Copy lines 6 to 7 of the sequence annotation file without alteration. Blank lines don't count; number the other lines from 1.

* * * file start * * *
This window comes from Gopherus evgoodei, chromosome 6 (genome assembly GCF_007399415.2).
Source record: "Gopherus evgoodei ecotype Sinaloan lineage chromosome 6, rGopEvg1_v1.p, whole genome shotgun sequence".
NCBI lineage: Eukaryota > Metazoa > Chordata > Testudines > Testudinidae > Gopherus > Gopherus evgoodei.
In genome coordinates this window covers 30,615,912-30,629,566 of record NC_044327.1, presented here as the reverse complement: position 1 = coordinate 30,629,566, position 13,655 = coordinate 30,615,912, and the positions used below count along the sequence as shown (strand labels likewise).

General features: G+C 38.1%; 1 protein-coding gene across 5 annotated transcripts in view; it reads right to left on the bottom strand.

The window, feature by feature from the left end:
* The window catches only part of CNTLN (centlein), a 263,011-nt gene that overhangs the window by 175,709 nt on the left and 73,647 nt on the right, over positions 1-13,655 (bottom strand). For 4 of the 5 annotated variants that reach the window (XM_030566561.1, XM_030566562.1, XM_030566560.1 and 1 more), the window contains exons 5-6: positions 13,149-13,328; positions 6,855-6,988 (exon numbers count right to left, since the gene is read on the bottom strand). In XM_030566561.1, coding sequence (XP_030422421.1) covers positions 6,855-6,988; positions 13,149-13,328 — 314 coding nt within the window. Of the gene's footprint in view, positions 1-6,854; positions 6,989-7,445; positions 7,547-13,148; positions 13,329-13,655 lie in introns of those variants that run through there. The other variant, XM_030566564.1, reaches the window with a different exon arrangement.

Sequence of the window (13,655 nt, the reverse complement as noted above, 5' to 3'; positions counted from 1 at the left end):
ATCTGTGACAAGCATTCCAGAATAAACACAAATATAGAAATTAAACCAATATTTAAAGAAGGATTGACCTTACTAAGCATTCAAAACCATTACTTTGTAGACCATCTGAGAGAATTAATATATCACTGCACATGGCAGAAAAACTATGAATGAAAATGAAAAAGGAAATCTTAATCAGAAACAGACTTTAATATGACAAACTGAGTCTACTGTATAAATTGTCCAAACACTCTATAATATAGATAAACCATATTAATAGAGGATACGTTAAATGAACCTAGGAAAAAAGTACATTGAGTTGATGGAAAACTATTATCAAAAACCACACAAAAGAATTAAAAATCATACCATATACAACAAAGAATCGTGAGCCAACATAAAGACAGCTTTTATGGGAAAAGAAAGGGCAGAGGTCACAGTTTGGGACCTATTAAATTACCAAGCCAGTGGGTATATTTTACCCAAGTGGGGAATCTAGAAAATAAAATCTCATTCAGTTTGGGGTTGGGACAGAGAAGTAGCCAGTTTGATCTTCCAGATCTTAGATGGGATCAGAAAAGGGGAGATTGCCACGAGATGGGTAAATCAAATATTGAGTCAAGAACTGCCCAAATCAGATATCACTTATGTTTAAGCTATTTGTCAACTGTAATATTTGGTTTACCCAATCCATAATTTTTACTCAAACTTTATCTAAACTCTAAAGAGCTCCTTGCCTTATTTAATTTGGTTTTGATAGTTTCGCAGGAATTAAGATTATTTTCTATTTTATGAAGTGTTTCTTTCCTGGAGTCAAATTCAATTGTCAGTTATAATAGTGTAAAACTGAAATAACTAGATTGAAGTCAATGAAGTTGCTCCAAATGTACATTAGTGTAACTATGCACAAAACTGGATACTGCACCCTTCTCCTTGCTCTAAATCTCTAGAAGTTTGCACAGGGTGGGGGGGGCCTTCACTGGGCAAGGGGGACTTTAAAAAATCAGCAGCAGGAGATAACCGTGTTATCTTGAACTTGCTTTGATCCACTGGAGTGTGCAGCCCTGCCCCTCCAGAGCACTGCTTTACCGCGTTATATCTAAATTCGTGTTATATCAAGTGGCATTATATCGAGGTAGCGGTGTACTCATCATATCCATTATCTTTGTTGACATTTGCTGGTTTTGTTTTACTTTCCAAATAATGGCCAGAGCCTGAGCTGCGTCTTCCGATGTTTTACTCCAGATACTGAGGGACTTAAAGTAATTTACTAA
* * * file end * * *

The window, feature by feature from the left end:
* The window catches only part of CNTLN (centlein), a 263,011-nt gene that overhangs the window by 175,709 nt on the left and 73,647 nt on the right, over positions 1-13,655 (bottom strand). For 4 of the 5 annotated variants that reach the window (XM_030566561.1, XM_030566562.1, XM_030566560.1 and 1 more), the window contains exons 5-6: positions 13,149-13,328; positions 6,855-6,988 (exon numbers count right to left, since the gene is read on the bottom strand). In XM_030566561.1, coding sequence (XP_030422421.1) covers positions 6,855-6,988; positions 13,149-13,328 — 314 coding nt within the window. Of the gene's footprint in view, positions 1-6,854; positions 6,989-7,445; positions 7,547-13,148; positions 13,329-13,655 lie in introns of those variants that run through there. The other variant, XM_030566564.1, reaches the window with a different exon arrangement.